Where Have I Been?

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Where have I been, indeed.  I’ve been missing in action for a while, and I just want to keep everyone up to date on what’s going on.  I’ve been blogging for an awesome new site called www.kokuanetwork.com

Kokua Network is a free site devoted to providing all sorts of useful information to families of individuals with disabilities.  From birth to early intervention, to sorting out the differences between an IEP and a 504 plan, to primers on Special Needs Trusts and transition to adulthood, Kokua Network aims to be your one-stop information center.

They’ve asked me to write their blog, so I’ve been posting there for the past few weeks.  I invite you to check it out.  I’ll post more here soon, too.  But for right now, I’m trying to focus my attention on letting people know about Kokua Network and all that the site can do for them.

So, come check it out.  Drop us a line and let us know what you think.

Thanks!

Summer Day

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Let me start by saying that waking up and putting workout clothes on right away is no guarantee of future workout.  It just means I’ve somehow, irrationally, become insanely optimistic in the overnight hours.  But it begins to explain why I spent the day in running clothes.  

Then we had swim team practice for the kids in the rain, which means that everyone who isn’t swimming (which is a group roughly comparable to the population of Lichtenstein) is packed in to the only spot in the swim club with a roof.  This spot is officially called the Pavilion, but my kids can never remember that word so they’ve taken to calling it the Babillion.  While that’s really not any easier to say, the name has stuck.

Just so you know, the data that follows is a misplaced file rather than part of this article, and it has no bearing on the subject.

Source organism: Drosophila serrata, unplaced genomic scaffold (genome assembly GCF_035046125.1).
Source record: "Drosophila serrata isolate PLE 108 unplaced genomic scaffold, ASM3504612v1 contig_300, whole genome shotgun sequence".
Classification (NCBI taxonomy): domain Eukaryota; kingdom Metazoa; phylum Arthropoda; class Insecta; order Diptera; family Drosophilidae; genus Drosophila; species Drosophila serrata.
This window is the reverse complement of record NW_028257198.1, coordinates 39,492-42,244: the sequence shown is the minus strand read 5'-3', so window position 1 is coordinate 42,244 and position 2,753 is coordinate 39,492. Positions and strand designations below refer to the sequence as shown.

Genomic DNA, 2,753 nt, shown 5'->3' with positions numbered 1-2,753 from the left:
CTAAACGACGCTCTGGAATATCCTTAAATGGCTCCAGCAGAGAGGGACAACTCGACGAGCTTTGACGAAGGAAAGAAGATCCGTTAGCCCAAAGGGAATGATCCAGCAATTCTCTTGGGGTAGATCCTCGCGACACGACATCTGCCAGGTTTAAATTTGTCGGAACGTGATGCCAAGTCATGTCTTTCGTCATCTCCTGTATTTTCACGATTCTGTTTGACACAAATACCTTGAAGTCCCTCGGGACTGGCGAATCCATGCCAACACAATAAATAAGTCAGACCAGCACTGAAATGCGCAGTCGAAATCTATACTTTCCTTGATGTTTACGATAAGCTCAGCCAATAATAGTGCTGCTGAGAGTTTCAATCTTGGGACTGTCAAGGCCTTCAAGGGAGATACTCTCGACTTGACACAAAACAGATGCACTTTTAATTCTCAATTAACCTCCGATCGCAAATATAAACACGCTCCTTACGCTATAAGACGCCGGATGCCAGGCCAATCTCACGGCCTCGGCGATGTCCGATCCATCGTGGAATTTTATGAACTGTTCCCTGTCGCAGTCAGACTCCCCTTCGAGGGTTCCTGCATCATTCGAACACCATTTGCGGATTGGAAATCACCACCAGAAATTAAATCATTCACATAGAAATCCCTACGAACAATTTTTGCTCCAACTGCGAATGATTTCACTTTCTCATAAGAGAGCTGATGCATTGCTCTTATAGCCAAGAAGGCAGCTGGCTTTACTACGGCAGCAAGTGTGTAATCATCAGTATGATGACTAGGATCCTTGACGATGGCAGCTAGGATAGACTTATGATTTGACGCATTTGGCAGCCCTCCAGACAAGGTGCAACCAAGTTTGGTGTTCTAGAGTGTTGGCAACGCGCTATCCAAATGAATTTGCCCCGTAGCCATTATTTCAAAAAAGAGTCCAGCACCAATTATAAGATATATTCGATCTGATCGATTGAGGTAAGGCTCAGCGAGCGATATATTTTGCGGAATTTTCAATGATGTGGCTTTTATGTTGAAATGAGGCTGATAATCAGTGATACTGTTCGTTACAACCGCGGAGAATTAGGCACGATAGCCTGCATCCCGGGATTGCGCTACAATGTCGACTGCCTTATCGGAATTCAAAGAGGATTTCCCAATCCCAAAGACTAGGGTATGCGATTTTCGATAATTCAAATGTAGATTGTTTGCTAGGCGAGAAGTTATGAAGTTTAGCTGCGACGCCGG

After that, haircuts for the boys.  And during Evan’s haircut, well . . . let’s just say nobody was injured.  That alone is enough to justify a reward of chocolate milkshakes for all.  And when ordering the shakes, I accidentally included myself in the headcount.  Oops.  So much for day two of the diet.

After dinner, friends stopped by, which turned into about an hour of muddy kids and lost dogs and lost kids and muddy dogs.  There was a lot of confusion but in the end everyone seems to have ended up in the right house with the right pets.  

And, finally, bedtime.  Glorious bedtime.  And tonight, an extra-special treat.  Tonight, I gave Evan an extra squeeze and whispered, “I love you,”  And then Evan whispered back, “I love you too.”

Well, well, well.  That’s brand-new.  But I don’t think anything I can say will do it justice, and no words will describe that feeling, so I’ll end here for the night.

iPad Update

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It has been nearly two months since Evan was issued his loaner iPad from the school.  The results have been interesting.  Evan has gotten pretty good at tapping on the pictures to answer our questions, but we have to basically shove it in his face and require him to do so.  We are trying to train him to verbalize his requests instead of merely leading us by hand to the things he wants.  So when he tries to drag me to the fridge to get the apple juice, I put the iPad in front of him and ask him “What do you want?”  At this point, he either taps the picture for “I want juice, please,” and then repeats that phrase after the iPad’s digital voice says it; or, he just looks at the options on the iPad screen and is prompted on his own to ask me verbally.

Evan's "home screen" for the things he typically requests at home.

Evan’s “home screen” for the things he typically requests at home.

However, the part he really loves is the mode in which he can type his own words or statements into it.

For example, recently at the pool he cozied up to me and tapped out the phrase “where the wild things are by maurice sendak,” and presented it to me, looking at me hopefully.  I had not brought the book to the pool, so that posed a bit of a problem.

A few nights ago, we had quesadillas for dinner.  Evan is a ridiculously picky eater.  While he will eat some things, most nights he has some sort of plain, grilled version of the chicken or beef that we are eating; no sauces other than massive quantities of ketchup.  He likes cheese quesadillas, though (no salsa, etc; just cheese in a tortilla).  On this night, I tried an experiment.  I diced grilled pork into very, very tiny pieces and mixed them with the cheese into the kids’ quesadillas.  Evan gobbled them, clearly not noticing.  He happily ate three helpings before asking to be excused from the table.